Residents of the tiny Cook Inlet village of Tyonek were celebrating after news that a company attempting to develop a massive coal mine near their village had shelved the project.
PacRim Coal had been pursuing the Chuitna Coal Project for more than a decade, but it had also been fighting with environmental groups, members of the Tyonek native village and a regulatory process that required permits from several state and federal agencies.
At the end of March, the company told state and federal regulatory agencies that it would no longer pursue permitting on the project.
Janelle Baker got a text at 7:50 a.m. Monday morning, with news that has spread like wildfire through her home village of Tyonek.
"Well, I yelled in joy, saying, 'Yes that they finally stopped,'" said Baker.
Baker and many other residents of the village have been fighting this proposed coal mine about 45 miles southwest of Anchorage and less than 10 miles from her village.
Last week, the company told state and federal regulators that it is shelving the project and won't move forward with the permit process. State officials said the company told them it was looking for a funding partner and couldn't find one.
Arthur Standifer is the president of Tyonek's native council. He said he called at least 20 people to share the news and they were overjoyed.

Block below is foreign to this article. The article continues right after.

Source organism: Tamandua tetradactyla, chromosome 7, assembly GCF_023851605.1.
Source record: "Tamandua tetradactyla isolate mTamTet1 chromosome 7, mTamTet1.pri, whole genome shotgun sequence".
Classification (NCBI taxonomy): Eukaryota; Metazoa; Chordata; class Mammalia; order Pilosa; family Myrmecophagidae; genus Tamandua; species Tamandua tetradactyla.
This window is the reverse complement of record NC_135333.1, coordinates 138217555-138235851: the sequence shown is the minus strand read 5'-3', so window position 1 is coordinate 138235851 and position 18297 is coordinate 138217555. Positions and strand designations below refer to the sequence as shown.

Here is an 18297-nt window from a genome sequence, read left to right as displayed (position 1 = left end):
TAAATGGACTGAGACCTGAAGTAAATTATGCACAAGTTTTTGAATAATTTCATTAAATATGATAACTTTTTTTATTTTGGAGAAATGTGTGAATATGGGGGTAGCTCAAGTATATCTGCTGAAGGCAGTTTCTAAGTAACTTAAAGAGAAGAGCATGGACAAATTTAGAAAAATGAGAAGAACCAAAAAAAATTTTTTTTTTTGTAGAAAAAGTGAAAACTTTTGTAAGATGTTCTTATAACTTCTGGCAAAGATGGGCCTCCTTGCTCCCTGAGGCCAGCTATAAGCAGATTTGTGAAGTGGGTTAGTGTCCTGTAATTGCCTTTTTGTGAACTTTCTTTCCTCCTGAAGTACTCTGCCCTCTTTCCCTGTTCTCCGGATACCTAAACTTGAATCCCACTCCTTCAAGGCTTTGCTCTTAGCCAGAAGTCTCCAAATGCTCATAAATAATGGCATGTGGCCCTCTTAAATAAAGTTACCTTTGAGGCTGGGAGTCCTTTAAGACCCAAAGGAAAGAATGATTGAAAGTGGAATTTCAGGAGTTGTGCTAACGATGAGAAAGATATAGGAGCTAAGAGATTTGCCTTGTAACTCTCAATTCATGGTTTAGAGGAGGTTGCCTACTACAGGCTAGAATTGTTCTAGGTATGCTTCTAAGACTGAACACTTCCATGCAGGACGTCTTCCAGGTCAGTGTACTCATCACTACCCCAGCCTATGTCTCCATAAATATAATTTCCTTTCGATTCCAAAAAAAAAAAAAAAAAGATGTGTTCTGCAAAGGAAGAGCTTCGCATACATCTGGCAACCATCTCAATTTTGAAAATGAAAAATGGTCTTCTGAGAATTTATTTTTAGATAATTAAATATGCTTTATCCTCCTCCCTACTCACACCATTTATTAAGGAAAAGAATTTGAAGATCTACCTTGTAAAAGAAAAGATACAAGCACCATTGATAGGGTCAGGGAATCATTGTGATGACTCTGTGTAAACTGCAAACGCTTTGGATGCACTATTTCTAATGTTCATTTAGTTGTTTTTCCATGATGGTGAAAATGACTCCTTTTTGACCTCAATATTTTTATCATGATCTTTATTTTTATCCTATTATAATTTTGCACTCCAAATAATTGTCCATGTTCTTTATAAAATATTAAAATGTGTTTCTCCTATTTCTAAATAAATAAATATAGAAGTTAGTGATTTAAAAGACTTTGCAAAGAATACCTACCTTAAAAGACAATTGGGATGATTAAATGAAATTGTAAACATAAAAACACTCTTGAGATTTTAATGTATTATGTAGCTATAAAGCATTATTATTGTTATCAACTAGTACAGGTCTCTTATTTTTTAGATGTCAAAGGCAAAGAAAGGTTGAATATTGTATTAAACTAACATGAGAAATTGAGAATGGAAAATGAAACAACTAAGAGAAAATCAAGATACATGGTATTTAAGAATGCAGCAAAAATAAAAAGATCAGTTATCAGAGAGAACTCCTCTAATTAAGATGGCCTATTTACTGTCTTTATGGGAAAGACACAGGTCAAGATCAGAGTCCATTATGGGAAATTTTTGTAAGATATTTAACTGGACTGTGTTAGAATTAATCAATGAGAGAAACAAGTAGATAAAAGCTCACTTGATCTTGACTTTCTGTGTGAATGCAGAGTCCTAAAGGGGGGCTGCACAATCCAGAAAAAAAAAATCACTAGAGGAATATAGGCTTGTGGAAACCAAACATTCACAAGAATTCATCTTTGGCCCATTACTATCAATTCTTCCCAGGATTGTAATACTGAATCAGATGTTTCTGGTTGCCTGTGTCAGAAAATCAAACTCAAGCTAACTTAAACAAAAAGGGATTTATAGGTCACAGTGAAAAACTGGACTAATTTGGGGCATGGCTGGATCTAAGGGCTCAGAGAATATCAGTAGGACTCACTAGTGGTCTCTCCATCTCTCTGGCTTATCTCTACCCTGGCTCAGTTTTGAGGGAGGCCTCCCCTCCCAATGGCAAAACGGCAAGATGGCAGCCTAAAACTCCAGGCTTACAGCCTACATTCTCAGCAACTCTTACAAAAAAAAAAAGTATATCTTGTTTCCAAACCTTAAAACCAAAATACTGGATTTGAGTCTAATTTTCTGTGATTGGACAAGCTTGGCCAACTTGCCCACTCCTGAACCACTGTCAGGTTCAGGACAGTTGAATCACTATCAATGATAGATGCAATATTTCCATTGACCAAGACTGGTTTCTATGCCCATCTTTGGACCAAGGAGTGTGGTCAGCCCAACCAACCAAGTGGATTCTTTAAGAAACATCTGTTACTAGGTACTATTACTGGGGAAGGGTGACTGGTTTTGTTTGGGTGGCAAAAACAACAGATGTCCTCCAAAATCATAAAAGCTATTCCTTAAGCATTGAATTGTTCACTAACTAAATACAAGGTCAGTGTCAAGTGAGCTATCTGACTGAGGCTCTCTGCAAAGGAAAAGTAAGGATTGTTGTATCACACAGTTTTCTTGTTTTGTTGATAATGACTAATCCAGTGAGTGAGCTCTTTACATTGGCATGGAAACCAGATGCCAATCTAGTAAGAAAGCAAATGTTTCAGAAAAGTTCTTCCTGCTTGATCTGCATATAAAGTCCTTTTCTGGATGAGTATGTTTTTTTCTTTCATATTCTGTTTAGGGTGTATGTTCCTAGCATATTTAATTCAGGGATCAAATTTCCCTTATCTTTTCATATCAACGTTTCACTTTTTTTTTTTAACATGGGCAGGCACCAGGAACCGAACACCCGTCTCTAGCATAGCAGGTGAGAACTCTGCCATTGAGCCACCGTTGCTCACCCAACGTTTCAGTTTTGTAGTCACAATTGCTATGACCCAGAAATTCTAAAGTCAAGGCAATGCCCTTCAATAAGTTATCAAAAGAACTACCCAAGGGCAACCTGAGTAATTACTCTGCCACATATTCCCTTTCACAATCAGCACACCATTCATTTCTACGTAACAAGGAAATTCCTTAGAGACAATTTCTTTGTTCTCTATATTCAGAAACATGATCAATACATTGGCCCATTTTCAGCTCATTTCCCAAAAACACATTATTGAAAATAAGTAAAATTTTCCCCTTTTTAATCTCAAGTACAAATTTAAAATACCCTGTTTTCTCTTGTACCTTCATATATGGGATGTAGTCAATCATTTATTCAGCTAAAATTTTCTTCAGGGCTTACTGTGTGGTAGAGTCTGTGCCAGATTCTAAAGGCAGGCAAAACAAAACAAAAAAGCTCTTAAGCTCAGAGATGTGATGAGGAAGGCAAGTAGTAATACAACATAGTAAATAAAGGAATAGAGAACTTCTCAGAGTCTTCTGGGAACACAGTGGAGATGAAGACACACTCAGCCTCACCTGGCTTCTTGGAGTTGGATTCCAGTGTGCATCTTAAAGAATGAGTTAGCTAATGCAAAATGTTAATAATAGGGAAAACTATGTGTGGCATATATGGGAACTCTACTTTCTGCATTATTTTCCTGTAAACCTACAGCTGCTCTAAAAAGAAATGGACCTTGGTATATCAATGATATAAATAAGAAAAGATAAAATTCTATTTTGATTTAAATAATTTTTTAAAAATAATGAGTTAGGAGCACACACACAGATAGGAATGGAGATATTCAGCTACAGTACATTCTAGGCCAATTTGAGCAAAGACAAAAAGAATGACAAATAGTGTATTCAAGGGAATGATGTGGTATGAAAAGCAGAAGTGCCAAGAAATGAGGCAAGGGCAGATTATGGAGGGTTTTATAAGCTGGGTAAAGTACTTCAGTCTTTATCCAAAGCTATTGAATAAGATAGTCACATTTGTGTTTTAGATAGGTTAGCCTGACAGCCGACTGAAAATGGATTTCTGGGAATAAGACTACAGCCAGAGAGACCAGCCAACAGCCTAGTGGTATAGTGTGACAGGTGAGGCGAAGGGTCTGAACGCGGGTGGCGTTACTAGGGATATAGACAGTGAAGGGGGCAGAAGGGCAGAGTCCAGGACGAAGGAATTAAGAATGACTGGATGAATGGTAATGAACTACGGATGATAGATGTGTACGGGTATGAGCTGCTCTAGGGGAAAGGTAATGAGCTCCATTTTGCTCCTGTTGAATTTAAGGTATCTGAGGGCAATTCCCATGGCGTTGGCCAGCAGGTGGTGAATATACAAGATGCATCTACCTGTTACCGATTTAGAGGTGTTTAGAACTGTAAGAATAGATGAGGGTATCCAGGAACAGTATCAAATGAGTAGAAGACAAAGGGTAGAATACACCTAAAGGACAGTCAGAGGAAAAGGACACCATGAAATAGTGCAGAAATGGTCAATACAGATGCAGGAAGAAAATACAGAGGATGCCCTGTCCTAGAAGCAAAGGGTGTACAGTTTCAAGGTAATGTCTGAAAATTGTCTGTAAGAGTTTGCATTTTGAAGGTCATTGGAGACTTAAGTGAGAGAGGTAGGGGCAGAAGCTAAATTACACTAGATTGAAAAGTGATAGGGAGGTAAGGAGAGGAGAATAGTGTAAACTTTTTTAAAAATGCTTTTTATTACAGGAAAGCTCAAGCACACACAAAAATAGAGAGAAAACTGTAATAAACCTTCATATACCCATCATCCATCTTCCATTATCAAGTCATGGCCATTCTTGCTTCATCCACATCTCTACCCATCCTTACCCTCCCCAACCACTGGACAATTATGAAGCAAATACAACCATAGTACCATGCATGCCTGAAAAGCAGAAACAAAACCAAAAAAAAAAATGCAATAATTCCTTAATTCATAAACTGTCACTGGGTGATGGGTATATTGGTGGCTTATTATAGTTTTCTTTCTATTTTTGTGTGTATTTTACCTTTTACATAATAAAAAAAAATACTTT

"What it means for us is our fish will continue to be here for future generations, also our wildlife, like the bears and the moose and the other animals will be secure and they'll be here," he said. "They'll have a safe place to be."
The Chuitna coal mine has been in development for decades. The project got its final environmental approval from the Environmental Protection Agency in 1990, but coal prices crashed and it didn't move forward.
The project was rekindled in 2006, but it has faced both a long and complex regulatory permitting process through state and federal agencies and it faced stiff opposition from tribal members and environmental groups.
But, while the company has shelved the project - a move many in Tyonek say is a win - that doesn't mean it's dead.
Russell Kirkham manages the state's coal regulatory program.
"If PacRim or another company, got access to the leases, it's possible for them to restart the project," he said. "If that was to happen fairly quickly, they could possibly start fairly close to where they are now in terms of the process."
And, it's not uncommon for there to be a long lead time in developing projects like this.
Kyle Moselle is a large mine project manager for the Department of Natural Resources. He said that it's always surprising when a company backs away from a permitting process because it costs a lot of money to make it through.
"Mining of any sort, whether it's surface mining like a coal project like Chuitna, or load mining, there's no guarantees and it's a rigorous review process," he said.
But in Tyonek, Arthur Standifer said villagers are cautiously optimistic about PacRim's decision.
"At this point in time, it's just a victory for us, but we'll keep an ear to the ground and see what's going to happen," he said.
Moselle added he hopes people understand the context and the timeline for a project like PacRim's and that the state is ready to review any proposal like it that would develop the state's resources.